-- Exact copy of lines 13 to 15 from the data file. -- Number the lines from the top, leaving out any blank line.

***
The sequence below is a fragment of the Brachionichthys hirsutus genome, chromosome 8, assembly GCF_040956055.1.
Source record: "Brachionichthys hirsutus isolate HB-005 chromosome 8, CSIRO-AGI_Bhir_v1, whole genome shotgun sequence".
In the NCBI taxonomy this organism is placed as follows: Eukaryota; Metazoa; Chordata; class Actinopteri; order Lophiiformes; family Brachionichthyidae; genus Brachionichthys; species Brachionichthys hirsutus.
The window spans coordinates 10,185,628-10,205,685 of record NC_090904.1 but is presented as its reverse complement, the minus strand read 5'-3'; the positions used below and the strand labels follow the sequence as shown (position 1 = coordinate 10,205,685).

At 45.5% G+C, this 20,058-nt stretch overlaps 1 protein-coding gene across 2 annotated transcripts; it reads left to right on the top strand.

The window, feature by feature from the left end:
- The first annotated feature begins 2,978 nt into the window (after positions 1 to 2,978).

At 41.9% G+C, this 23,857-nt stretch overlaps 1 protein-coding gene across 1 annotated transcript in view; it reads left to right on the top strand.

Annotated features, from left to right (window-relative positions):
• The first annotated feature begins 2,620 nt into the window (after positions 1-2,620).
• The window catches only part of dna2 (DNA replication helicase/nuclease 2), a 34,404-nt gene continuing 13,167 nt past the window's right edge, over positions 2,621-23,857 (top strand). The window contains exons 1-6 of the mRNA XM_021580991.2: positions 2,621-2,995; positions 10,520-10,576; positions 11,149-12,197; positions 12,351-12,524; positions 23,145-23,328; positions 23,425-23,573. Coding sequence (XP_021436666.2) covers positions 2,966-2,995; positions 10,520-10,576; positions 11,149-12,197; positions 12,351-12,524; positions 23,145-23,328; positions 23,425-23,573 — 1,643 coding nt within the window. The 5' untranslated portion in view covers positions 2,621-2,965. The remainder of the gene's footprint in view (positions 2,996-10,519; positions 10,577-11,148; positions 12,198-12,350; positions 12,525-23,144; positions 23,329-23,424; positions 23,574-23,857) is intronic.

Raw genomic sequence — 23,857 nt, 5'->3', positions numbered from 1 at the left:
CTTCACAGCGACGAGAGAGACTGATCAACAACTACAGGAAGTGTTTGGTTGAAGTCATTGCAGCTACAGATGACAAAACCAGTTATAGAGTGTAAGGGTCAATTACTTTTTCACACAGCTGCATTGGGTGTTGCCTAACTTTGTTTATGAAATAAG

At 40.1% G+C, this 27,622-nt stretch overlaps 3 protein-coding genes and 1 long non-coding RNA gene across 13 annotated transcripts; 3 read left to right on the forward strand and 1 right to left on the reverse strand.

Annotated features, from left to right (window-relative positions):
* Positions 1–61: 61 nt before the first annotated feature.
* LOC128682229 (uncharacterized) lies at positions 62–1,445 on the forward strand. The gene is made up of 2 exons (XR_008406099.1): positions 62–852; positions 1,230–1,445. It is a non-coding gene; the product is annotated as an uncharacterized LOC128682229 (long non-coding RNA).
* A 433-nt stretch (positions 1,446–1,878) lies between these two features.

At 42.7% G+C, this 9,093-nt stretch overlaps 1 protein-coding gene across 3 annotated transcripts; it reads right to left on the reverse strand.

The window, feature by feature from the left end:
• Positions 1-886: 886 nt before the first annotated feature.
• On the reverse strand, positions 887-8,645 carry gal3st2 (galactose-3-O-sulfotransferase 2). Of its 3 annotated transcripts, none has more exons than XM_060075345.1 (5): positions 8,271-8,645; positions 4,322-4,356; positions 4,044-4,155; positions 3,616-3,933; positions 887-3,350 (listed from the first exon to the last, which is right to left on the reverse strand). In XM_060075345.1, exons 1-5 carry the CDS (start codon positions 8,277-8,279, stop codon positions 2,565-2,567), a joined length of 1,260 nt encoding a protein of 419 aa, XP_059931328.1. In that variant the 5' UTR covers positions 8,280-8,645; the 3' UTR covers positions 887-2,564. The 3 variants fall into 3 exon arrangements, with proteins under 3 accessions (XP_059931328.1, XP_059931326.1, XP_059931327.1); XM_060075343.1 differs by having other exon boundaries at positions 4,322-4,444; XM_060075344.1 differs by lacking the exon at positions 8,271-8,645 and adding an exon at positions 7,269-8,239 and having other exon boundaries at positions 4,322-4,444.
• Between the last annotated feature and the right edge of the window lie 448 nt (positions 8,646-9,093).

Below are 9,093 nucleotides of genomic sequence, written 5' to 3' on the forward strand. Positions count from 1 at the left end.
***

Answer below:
CTTCACAGCGACGAGAGAGACTGATCAACAACTACAGGAAGTGTTTGGTTGAAGTCATTGCAGCTACAGATGACAAAACCAGTTATAGAGTGTAAGGGTCAATTACTTTTTCACACAGCTGCATTGGGTGTTGCCTAACTTTGTTTATGAAATAAG

At 40.1% G+C, this 27,622-nt stretch overlaps 3 protein-coding genes and 1 long non-coding RNA gene across 13 annotated transcripts; 3 read left to right on the forward strand and 1 right to left on the reverse strand.

Annotated features, from left to right (window-relative positions):